Pete Riley answers the door one morning and lets in a parent’s worst nightmare. On his doorstep is Miles Lambert, a stranger who breaks the devastating news that Pete’s son, Theo, isn’t actually his son–he is the Lamberts’, switched at birth by an understaffed hospital while their real son was sent home with Miles and his wife, Lucy. For Pete, his partner Maddie, and the little boy they’ve been raising for the past two years, life will never be the same again.
The two families, reeling from the shock, take comfort in shared good intentions, eagerly entwining their very different lives in the hope of becoming one unconventional modern family. But a plan to sue the hospital triggers an official investigation that unearths some disturbing questions about the night their children were switched. How much can they trust the other parents–or even each other? What secrets are hidden behind the Lamberts’ glossy front door? Stretched to the breaking point, Pete and Maddie discover they will each stop at nothing to keep their family safe.
They are done playing nice.
Playing Nice is an intriguing and thought-provoking read. I love the concept of this novel, which has been addressed before in other novels I’ve read, but here JP Delaney adds an extra element of suspense to what is already a very stressful situation: a couple – Maggie and Pete Riley – learn, out of the blue, that their 2 year old son Theo is not actually their son but another family’s. He was swapped in a mix up at the hospital when Theo and David, their biological son, were both born prematurely. The other family are well off and seemingly reasonable – but then things start to change…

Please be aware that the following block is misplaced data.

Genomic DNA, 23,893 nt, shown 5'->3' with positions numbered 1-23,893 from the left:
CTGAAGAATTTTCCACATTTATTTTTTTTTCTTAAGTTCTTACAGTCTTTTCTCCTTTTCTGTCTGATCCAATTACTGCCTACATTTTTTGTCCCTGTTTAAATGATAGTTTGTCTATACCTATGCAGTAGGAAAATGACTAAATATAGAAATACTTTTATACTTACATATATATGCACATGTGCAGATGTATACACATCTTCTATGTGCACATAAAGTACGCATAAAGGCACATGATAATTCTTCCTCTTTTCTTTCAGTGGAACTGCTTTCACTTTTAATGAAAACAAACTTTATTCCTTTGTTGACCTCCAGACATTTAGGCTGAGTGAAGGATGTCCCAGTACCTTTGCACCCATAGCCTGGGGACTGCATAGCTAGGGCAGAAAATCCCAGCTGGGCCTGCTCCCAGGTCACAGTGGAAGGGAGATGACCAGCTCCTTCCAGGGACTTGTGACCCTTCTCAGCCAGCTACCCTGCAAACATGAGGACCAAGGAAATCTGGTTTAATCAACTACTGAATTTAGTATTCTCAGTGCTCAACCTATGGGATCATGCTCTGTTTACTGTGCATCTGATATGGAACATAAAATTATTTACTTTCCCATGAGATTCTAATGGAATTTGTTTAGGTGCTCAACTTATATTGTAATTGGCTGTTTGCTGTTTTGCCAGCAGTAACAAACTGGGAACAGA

I really liked the way Miles, the ‘other’ dad, is portrayed firstly as very reasonable but slowly reveals his true colours as things progress. Pete, in contrast, seems to be the perfect husband, but we know he has his faults, and his wife Maggie certainly has some secrets of her own, too! It feels like there’s plenty of half truths and concealed feelings involved, adding to the sense of mystery around what really happened.
Pete and Maggie’s son (but, as it turns out, not biologically) has an issue with being aggressive and self-centered around other people, something it becomes very obvious may be inherited from his biological father, Miles. This book really makes the reader consider the nature vs nurture debate – with Pete being such a soft, kind-hearted father, is Theo destined to turn out like Miles even with Pete’s influence, or can he be changed?
I’ll say no more about what happens, as a lot of the pleasure in this novel is realising what has been planned by certain characters all along, and sharing Pete and Maggie’s outrage – but then also wondering, could [this or that character] actually have had something to do with it? Or could that other person? This element of doubt really adds to the tension throughout the novel and left me completely hooked. There’s a lot of circumstantial evidence against characters which is explained really well – just when you wonder if anyone would actually think that, you find out that there was a reason a certain something was mentioned earlier in the novel. I like the way lots of seemingly loose details are tied up.
There are some parts of the story which require a certain level of suspending your disbelief, but not a lot because the majority is worryingly believable, and really makes you question what exactly you would do in Pete and Maggie’s situation…
What would I do? I’m still undecided…
Many thanks to the publisher, Quercus Books, for providing a copy of this book on which I chose to write an honest and unbiased review.